Tony Watt has shrugged off suggestions that he failed at Hearts, claiming his performances during the six-month loan spell reflected his lack of match fitness as he journeyed back from an injury lay-off and the fact he was asked to play an unfamiliar role.
But, he says he does not regret his time in the capital and predicts a bright future for the team under the guidance of head coach Ian Cathro.
“You set your own expectation levels. But I don’t feel I was a failure at Hearts,” said the striker. “We did well the first few games before changing our way of playing and I was out of position that whole time. That doesn’t bother me as long as the team is winning. I’ve nothing to prove here. I’m happy to be back down south.
“A lot of people are saying I’m a Hearts flop but I don’t think I was a flop. I think I did okay. I didn’t set the world alight but there’s always reasons for that. Did it bother me reading or hearing people say that? Not one bit! That’s from people who have no impact on my life. People are going to be negative about me. That’s just the way of the world. I don’t care. I don’t know if it’s bitterness, spite, jealousy, people are always going to be bad and say stuff. But the only people that matter to me are my family and the people I work under.”
He has returned to parent club Charlton Athletic, convinced that he has unfinished business down south and determined to show the kind of goalscoring form that will have Scotland manager Gordon Strachan sitting up and taking notice again.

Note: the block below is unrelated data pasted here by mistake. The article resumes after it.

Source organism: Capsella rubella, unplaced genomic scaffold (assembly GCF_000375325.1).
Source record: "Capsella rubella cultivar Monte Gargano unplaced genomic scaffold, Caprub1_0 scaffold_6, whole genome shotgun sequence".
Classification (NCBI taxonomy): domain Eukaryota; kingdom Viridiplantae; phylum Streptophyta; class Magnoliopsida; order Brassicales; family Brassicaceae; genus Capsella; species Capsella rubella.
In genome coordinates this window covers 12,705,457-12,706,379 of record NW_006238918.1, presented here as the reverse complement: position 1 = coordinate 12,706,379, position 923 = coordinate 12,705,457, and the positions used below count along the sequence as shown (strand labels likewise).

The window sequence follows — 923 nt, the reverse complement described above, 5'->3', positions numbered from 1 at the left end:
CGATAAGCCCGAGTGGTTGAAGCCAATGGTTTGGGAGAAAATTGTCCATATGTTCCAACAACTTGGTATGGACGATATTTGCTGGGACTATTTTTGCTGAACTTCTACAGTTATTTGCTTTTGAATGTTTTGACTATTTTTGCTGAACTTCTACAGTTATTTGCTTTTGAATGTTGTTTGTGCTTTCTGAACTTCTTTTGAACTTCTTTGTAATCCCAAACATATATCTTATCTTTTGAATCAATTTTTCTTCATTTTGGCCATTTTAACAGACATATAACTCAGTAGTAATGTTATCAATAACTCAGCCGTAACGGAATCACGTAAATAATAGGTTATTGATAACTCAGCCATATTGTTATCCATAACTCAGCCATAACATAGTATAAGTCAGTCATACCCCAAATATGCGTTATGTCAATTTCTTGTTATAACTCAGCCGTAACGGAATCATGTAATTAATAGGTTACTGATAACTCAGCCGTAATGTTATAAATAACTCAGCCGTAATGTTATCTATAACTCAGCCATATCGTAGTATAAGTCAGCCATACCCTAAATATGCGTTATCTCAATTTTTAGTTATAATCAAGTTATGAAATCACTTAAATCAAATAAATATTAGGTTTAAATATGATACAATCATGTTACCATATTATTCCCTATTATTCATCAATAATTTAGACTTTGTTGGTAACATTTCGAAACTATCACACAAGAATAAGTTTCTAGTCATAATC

“I will show everyone who has criticised me,” added Watt. “Gordon Strachan wouldn’t have called me up if he didn’t like me because he doesn’t include bad eggs. Gordon Strachan has been amazing with me and you want to play for your country but I just need to get fit and get matches first.”
Watt isn’t the only one who has had his critics but he believes that Hearts head coach Cathro will also prove his doubters wrong. While his early return to England coincided with Cathro’s arrival at Tynecastle, he says there was no fall-out. In fact, he says he was impressed with the new regime. “I enjoyed my time at Hearts,” he said. “Ian Cathro was brilliant with me and so was his assistant [Austin MacPhee]. They were all good with me. But, I wasn’t going to play the last four or five weeks and we had a conversation about that in early December. I told them going back to Charlton would be the best move for me so what was the point in getting injured and then Hearts having to pay my wages for the rest of the season?”
But he recognised that he was leaving at an exciting time for the club, as early conversations convinced him Cathro knew what he needed to do to address weaknesses in the squad and improve on performances going into the second half of the season.
“I spoke to Ian Cathro and I said to him ‘we have a good squad with a lot of young players but we are losing to the big physical teams like St Johnstone’ and he agreed with me,” said Watt. “We had a lot of talented players but we needed leaders. We only had Don Cowie and Perry Kitchen so they have added experience and they are turning a corner. He’s got the right ideas and his training was fantastic. I really think he will go on and do well.”
Hearts brought in nine new faces in January, with Watt content that he played his part by moving back to England and clearing the way for a fresh acquisition. Among them are several experienced campaigners and early signs are encouraging, with a rampaging win over Rangers and a victory over Motherwell silencing many of those sceptical about Cathro.